I know in our small nuclear family society that we don’t often get the opportunity to observe what new motherhood (parenthood actually – let’s not forget the partners in this) is really like. I know having supported women planning to breastfeed, that rarely has a mother-to-be seen a baby being breastfed close up in order to have learnt something about how it works.

So how do we help and support those mother’s-to-be to really understand what life with a small baby will be like?  The NSPCC in this article, calls on government to fund more extensive support services for babies and their families, particularly the most vulnerable “We appreciate times are tough financially but failing to provide vital support to new mums is a false economy. Babies are the most vulnerable members of our society… Damage done at this stage of their lives can prevent them reaching their full potential, which also has a knock-on effect on society as a whole.”

And, as Lisa and I have experienced in coaching women, it has a knock-on effect on the women too – their self-esteem and identity. 

So, government aside, what can we do?

Sunday, 3 June 2012

It’s Women’s Fault


I knew as soon as I picked up the article this was a blog (rant!) waiting to happen…

So, now it’s women’s fault that they aren’t better represented at the top of industry (according to a female vice-president at BT, allegedly). Nothing to do with centuries (or millennia) of discrimination and being considered inferior being counterbalanced by only forty years of equality legislation then?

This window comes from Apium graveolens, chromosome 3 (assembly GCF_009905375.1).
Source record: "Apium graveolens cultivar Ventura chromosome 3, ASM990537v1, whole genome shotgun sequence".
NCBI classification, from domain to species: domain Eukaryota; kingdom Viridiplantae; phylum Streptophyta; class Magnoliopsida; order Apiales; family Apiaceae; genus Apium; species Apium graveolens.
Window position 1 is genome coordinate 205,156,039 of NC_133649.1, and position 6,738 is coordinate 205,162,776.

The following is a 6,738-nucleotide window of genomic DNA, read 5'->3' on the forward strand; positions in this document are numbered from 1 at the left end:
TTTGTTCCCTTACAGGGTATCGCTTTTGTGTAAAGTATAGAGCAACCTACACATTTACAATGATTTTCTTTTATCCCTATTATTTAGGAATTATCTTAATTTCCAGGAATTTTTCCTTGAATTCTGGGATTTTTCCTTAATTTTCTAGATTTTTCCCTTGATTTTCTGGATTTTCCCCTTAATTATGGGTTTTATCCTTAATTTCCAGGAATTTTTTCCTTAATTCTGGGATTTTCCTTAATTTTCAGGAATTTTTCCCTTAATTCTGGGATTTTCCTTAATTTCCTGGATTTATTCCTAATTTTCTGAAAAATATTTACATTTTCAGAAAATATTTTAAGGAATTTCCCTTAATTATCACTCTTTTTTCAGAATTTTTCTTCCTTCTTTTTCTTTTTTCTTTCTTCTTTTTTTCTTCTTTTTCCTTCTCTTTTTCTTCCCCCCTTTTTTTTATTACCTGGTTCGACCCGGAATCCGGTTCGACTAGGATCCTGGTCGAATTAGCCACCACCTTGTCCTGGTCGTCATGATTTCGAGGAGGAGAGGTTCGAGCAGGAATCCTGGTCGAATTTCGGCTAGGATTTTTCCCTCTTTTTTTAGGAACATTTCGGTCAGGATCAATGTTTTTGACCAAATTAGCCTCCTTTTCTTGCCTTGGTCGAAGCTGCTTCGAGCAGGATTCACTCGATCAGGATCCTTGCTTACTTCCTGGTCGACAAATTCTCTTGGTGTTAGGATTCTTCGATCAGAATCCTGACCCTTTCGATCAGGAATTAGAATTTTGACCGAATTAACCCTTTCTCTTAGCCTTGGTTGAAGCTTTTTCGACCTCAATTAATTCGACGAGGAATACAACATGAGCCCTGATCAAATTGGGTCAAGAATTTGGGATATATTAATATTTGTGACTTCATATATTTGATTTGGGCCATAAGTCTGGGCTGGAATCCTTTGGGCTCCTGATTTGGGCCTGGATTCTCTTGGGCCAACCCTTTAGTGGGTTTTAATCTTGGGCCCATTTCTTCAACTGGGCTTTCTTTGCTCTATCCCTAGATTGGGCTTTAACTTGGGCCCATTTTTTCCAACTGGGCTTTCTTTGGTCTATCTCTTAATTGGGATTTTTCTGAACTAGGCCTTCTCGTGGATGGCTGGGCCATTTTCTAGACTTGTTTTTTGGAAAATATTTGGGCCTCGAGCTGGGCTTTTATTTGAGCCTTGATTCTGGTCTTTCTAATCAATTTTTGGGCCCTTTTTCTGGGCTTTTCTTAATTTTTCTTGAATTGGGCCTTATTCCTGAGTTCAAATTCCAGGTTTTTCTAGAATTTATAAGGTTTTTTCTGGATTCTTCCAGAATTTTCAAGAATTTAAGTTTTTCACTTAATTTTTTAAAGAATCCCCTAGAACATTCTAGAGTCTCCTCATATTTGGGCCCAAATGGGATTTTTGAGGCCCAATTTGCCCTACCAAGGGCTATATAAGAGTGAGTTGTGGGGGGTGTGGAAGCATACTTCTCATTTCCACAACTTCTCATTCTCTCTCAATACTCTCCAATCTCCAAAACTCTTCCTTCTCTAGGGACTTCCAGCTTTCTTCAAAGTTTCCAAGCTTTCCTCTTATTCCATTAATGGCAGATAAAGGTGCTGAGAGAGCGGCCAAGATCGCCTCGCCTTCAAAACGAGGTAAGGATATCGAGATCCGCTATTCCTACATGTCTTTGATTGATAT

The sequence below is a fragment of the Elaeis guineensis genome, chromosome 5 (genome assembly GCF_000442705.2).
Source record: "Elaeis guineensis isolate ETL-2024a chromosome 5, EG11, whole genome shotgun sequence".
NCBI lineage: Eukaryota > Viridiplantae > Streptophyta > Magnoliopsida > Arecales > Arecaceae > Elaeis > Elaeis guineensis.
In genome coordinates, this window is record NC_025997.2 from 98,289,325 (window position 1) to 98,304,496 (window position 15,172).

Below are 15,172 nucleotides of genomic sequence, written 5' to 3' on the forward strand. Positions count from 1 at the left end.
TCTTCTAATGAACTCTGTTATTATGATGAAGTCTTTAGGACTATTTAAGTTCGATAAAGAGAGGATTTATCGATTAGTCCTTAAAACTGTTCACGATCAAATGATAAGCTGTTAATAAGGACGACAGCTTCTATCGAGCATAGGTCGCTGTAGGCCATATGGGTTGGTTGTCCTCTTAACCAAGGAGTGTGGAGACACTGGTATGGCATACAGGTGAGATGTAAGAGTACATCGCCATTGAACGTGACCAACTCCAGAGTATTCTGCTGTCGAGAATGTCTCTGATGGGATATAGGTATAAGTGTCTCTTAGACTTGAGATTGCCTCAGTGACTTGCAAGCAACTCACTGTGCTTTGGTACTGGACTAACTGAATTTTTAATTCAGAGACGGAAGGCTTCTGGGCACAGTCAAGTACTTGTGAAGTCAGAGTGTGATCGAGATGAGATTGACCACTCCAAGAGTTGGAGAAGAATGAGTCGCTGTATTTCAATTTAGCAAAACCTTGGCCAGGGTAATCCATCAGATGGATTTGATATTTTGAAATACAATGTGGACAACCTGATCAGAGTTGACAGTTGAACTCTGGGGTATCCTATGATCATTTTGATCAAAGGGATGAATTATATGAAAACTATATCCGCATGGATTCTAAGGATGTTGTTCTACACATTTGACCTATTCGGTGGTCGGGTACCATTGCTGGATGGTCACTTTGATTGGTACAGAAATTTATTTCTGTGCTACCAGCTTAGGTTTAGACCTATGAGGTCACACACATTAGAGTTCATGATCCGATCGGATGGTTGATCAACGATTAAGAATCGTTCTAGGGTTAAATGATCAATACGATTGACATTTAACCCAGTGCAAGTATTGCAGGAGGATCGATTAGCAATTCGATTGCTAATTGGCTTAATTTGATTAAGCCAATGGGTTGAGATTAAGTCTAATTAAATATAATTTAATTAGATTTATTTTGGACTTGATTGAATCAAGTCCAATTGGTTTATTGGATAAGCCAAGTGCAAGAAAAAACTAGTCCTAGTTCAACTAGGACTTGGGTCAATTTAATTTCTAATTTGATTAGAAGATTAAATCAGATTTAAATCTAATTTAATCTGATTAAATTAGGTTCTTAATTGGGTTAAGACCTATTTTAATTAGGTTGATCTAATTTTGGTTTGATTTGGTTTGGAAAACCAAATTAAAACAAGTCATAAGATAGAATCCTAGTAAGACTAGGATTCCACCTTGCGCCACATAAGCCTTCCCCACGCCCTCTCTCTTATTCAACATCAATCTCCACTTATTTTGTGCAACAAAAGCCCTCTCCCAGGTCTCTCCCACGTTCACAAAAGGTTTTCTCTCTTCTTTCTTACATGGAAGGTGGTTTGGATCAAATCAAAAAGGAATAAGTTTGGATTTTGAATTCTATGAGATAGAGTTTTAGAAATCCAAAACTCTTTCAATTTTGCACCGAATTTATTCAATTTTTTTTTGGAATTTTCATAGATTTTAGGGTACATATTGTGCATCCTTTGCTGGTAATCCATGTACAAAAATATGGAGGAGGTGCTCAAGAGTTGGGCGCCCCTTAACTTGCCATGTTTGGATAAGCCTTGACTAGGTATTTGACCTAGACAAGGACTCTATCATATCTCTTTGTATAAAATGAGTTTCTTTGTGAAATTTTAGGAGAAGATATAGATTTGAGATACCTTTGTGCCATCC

But why be surprised? Everything else is our fault, isn’t it!

There is this constant sense of guilt with almost every mother – every woman I work with– about our lifestyles and the choices that we make.

You get pilloried if you’re a working Mum as “research shows” (that wonderful catch all phrase which makes no account of the quality or funder of the research) that children fare best with quality care at home.

You get pilloried if you’re a stay-at-home Mum as “research shows” that women who stay at home are more likely to be depressed and depressed mothers are storing up problems for the wellbeing of their children…

Now if you work part-time you can feel doubly guilty!

Women who choose not to have children…are variously labelled as “selfish” and subject to all sorts of unpleasant stereotypes instead of celebrated for making an informed choice about their life.

Single mothers come in for a whole load more derision. Interestingly I was comparing notes with a working single Dad one day at a conference. He explained how he got lots of praise for managing to work and bring up two children – people were admiring and sympathetic and he was considered a bit of a hero. Hmmm!

So now it’s our fault we’re not better represented at the top of industry too.